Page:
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  20. You’ve really got me thinking with this one Peter and all of the readers comments are just as provoking. Creativity is a primary force and driver in all of our lives. Whether we express that or not, in what way and at what level, is another matter. I personally do not believe we have to suffer for our art, but that perhaps some of the most dedicated artists have. The psychologist in me can’t help but think ‘long periods of time spent alone, isolation, crippling perfectionism, financial constraints due to not having a ‘real’ job, possible lack of exercise and even sunshine….how must this affect a dedicated writer’s spirit and wellbeing in the long -term?

    I think I’ve taken this on a completely different tangent, but….as I said, you got me thinking!

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  21. Judy Amy says:

    Well said. Living a creative, artistic legitimate and honest life is often a lonely one. I know it all too well.

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  22. I am a writer. And one day I will be published. Congratulations on your hard work and much success wished to you.

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  23. araneus1 says:

    I really wanted to add something here because this is a discussion close to my heart but I’m a bit worn out today…………… fill in something witty for me?
    Terry

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  24. ___ says:

    Mr. Wells, you write, “I came across many people who wanted to be ‘Artists’ without really appreciating what they were saying. Examine the life of many famous artists and you will see a history riven with chaos, sadness, difficulties, poverty and isolation; mental if not physical.”,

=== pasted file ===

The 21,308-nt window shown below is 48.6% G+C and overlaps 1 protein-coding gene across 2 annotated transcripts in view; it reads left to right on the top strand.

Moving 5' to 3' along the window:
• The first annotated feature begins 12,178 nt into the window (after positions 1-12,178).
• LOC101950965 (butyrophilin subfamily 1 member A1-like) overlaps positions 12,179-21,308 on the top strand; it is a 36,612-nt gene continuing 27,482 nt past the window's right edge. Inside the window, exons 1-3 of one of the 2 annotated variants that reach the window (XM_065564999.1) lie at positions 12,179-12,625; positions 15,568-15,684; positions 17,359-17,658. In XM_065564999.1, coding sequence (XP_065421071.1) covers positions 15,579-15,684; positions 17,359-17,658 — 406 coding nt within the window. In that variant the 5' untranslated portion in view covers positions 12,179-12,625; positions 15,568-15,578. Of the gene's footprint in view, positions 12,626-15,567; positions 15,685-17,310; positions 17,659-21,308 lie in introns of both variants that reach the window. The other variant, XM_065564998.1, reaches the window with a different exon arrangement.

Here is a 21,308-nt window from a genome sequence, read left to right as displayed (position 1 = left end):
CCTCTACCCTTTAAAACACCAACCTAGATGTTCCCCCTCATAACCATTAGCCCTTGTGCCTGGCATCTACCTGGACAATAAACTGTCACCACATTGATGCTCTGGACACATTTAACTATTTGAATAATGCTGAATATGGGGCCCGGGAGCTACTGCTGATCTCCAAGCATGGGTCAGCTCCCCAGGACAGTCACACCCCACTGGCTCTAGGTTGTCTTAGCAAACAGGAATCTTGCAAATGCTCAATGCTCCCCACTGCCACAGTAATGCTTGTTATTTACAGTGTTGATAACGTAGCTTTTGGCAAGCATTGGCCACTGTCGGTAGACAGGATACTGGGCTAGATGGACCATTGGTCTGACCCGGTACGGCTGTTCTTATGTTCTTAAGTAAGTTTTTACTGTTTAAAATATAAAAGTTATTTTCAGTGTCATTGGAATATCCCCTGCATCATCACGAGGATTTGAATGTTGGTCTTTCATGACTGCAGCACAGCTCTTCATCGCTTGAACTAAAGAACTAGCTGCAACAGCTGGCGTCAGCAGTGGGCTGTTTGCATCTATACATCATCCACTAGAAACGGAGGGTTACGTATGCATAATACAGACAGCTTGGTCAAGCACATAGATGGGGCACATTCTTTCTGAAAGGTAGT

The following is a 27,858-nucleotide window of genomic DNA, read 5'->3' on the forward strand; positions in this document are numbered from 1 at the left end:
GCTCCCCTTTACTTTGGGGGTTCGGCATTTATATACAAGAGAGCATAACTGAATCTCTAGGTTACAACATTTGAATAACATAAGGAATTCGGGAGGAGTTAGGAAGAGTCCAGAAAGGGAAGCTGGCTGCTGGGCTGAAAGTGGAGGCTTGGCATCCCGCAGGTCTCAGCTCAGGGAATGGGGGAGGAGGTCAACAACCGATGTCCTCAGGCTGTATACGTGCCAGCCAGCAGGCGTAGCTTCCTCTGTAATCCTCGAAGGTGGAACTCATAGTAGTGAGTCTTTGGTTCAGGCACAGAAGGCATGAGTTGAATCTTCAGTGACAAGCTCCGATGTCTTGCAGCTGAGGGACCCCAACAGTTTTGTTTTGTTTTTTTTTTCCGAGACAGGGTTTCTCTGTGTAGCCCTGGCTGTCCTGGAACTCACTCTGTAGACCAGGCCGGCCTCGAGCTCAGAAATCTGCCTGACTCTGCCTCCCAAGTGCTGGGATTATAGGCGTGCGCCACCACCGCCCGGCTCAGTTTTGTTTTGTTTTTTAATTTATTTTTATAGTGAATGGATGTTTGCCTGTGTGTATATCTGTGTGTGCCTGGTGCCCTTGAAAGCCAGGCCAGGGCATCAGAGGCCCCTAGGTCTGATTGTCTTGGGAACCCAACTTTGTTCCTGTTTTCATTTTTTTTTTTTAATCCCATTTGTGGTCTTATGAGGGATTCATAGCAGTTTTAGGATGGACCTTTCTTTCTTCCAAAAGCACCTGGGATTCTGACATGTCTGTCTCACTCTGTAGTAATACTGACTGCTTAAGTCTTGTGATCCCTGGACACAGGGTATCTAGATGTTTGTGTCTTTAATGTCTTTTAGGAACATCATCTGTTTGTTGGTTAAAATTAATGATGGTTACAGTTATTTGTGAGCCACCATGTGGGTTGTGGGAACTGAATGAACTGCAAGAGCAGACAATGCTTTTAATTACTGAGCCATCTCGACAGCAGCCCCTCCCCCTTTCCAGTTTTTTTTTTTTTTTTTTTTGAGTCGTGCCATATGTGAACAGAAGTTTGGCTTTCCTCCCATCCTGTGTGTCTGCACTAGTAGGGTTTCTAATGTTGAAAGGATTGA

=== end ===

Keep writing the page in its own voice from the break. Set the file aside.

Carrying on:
I can’t disagree more. Seek and ye shall find artists who are also filled with the opposite, that is order, happiness, ease, wealth and nice social surroundings.

    Just my silly opinion but I thank you for yours. It’s always a fun read! I’m certain by the way if you checked your stats of visitors you will find that on sheephearder in Croatia is now on his ipad probably reading your website.

    Julie

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  25. 1WriteWay says:

    Point taken, Peter. I choose to say I am a writer even if I get little writing done because, frankly, I’d rather keep the well-paying job I have now than give it all up just to find myself living on food stamps and cat food while my novels are rejected for the 1000th time. I’m not cynical. I just think that one wants to write first and wants to publish second. Good luck if it’s the other way around. That said, I do hope Uncle Miracle smiles on you not once, but many times. You are indeed a writer of exceptional talent.

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  26. 1WriteWay says:

    Goodness, I’m leaving a second comment because I read Julie’s comment after posting mine and, while I agree that she has a point (not all artists are starving), I do believe that we have more artists starving than we have artists living in palaces of gold. Just sayin’ 🙂

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  27. herdthinner says:

    It’s largely why I describe myself as a “writer and artist with employable skills.” Not to disparage those who are making a living from their passions, but because I have no business acumen at all, I would most assuredly be a Starving Artist. I’m addicted to not starving and need group health insurance, so I have a bill-paying job while I spend as much time as possible off the clock alternating between writing, sculpting, and other artsy-craftsy things.
    Also, if I tried to make money off my passions, they would become… jobs {{shudder}}